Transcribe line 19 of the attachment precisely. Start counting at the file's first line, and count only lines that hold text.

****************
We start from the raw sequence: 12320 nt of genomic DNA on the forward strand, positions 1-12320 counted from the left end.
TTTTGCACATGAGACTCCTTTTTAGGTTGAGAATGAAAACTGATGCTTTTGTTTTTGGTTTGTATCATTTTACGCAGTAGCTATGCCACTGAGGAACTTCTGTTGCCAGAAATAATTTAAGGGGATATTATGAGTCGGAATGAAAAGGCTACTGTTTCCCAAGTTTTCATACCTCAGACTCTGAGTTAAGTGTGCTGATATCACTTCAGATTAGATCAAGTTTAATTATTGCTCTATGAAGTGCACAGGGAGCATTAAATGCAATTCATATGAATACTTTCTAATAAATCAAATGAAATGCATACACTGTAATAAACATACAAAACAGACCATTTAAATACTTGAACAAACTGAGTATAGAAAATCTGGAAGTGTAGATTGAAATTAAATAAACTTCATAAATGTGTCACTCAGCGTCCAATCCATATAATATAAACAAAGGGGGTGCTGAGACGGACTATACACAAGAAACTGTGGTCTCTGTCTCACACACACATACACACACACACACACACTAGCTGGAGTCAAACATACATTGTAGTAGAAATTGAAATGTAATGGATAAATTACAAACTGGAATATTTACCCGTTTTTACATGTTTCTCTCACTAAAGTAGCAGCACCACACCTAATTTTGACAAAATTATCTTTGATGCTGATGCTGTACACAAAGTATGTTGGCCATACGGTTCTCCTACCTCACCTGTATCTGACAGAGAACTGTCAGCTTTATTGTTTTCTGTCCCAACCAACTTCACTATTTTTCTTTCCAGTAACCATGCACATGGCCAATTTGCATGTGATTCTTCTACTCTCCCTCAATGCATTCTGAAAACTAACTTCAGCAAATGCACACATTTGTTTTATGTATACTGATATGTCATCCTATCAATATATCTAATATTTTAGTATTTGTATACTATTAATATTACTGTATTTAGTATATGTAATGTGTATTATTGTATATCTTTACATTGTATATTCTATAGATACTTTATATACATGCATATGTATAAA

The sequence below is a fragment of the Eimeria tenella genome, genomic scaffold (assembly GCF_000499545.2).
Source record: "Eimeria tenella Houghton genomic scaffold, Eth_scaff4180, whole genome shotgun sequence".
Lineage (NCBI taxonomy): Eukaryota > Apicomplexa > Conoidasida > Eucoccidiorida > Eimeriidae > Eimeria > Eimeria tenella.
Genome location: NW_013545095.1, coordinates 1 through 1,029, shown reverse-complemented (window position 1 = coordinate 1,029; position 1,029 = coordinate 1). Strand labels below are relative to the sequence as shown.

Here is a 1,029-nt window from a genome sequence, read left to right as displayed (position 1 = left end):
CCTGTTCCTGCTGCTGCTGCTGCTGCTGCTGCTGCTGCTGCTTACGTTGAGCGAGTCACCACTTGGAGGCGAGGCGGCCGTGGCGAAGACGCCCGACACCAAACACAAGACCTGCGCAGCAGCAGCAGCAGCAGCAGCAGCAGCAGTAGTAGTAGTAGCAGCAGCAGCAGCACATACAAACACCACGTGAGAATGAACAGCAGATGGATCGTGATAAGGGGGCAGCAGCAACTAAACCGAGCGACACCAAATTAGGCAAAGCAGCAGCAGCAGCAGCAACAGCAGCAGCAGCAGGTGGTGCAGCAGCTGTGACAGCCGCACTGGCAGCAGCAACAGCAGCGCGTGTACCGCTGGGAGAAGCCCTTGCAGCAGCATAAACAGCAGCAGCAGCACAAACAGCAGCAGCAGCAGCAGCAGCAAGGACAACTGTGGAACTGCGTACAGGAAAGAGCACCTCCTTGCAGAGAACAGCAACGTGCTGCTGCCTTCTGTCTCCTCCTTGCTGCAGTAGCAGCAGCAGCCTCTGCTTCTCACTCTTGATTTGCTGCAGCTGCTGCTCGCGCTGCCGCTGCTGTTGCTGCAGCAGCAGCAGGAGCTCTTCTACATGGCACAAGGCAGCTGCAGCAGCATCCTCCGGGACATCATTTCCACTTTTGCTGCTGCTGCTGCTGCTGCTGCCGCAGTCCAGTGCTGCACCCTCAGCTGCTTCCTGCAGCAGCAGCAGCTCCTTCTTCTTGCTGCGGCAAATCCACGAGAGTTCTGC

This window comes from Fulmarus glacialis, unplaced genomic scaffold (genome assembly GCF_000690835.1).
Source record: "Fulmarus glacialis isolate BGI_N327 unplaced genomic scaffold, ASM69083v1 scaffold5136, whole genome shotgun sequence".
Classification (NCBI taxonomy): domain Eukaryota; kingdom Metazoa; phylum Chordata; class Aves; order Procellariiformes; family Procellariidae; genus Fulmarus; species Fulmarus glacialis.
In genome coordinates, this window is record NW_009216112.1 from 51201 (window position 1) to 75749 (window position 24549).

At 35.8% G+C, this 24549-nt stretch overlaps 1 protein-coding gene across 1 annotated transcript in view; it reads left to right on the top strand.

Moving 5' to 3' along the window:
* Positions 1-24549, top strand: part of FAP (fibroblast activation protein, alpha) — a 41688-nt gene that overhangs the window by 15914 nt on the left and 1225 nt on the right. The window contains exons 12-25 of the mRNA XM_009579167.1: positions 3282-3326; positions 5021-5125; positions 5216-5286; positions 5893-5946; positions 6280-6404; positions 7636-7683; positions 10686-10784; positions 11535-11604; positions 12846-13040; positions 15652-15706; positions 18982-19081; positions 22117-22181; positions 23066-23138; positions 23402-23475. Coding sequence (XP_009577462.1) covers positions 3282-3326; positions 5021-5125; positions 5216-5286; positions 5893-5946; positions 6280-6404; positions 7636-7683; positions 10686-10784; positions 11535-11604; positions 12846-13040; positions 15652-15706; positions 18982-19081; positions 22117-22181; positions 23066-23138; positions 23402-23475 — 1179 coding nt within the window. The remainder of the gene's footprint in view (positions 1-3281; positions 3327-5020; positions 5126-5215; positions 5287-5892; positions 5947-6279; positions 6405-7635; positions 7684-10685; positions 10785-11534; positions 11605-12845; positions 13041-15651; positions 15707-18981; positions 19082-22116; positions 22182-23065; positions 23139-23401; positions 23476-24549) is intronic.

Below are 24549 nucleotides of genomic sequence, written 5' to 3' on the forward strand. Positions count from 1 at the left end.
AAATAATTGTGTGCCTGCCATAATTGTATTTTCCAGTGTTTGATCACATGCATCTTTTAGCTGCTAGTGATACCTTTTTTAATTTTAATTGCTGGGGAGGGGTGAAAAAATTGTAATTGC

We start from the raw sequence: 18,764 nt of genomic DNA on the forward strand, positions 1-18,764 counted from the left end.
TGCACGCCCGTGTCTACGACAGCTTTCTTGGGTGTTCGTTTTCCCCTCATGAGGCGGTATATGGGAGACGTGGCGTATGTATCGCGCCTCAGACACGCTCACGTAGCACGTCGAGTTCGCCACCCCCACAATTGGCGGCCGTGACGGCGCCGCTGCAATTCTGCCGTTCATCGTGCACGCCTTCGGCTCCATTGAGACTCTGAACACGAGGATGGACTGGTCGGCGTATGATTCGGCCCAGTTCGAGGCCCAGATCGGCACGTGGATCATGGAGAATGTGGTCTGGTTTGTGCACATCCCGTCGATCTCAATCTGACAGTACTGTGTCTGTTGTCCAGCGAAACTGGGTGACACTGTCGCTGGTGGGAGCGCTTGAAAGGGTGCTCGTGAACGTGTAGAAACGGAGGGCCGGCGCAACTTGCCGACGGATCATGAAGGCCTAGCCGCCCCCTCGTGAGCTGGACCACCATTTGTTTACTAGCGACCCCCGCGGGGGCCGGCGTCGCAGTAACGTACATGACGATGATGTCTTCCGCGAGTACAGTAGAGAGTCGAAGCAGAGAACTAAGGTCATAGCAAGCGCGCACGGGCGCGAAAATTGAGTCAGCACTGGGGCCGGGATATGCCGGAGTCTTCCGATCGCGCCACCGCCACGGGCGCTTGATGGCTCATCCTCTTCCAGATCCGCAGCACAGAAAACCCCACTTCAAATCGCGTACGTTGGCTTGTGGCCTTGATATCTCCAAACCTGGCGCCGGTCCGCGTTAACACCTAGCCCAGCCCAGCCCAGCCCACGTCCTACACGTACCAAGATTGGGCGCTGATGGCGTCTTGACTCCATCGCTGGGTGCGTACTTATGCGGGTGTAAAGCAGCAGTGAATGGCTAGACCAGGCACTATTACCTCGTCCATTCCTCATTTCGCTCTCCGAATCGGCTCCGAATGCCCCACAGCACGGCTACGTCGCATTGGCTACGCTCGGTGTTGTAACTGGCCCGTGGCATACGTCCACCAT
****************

TGCACGCCCGTGTCTACGACAGCTTTCTTGGGTGTTCGTTTTCCCCTCATGAGGCGGTATATGGGAGACGTGGCGTATGTATCGCGCCTCAGACACGCTCACGTAGCACGTCGAGTTCGCCACCCCCACAATTGGCGGCCGTGACGGCGCCGCTGCAATTCTGCCGTTCATCGTGCACGCCTTCGGCTCCATTGAGACTCTGAACACGAGGATGGACTGGTCGGCGTATGATTCGGCCCAGTTCGAGGCCCAGATCGGCACGTGGATCATGGAGAATGTGGTCTGGTTTGTGCACATCCCGTCGATCTCAATCTGACAGTACTGTGTCTGTTGTCCAGCGAAACTGGGTGACACTGTCGCTGGTGGGAGCGCTTGAAAGGGTGCTCGTGAACGTGTAGAAACGGAGGGCCGGCGCAACTTGCCGACGGATCATGAAGGCCTAGCCGCCCCCTCGTGAGCTGGACCACCATTTGTTTACTAGCGACCCCCGCGGGGGCCGGCGTCGCAGTAACGTACATGACGATGATGTCTTCCGCGAGTACAGTAGAGAGTCGAAGCAGAGAACTAAGGTCATAGCAAGCGCGCACGGGCGCGAAAATTGAGTCAGCACTGGGGCCGGGATATGCCGGAGTCTTCCGATCGCGCCACCGCCACGGGCGCTTGATGGCTCATCCTCTTCCAGATCCGCAGCACAGAAAACCCCACTTCAAATCGCGTACGTTGGCTTGTGGCCTTGATATCTCCAAACCTGGCGCCGGTCCGCGTTAACACCTAGCCCAGCCCAGCCCAGCCCACGTCCTACACGTACCAAGATTGGGCGCTGATGGCGTCTTGACTCCATCGCTGGGTGCGTACTTATGCGGGTGTAAAGCAGCAGTGAATGGCTAGACCAGGCACTATTACCTCGTCCATTCCTCATTTCGCTCTCCGAATCGGCTCCGAATGCCCCACAGCACGGCTACGTCGCATTGGCTACGCTCGGTGTTGTAACTGGCCCGTGGCATACGTCCACCAT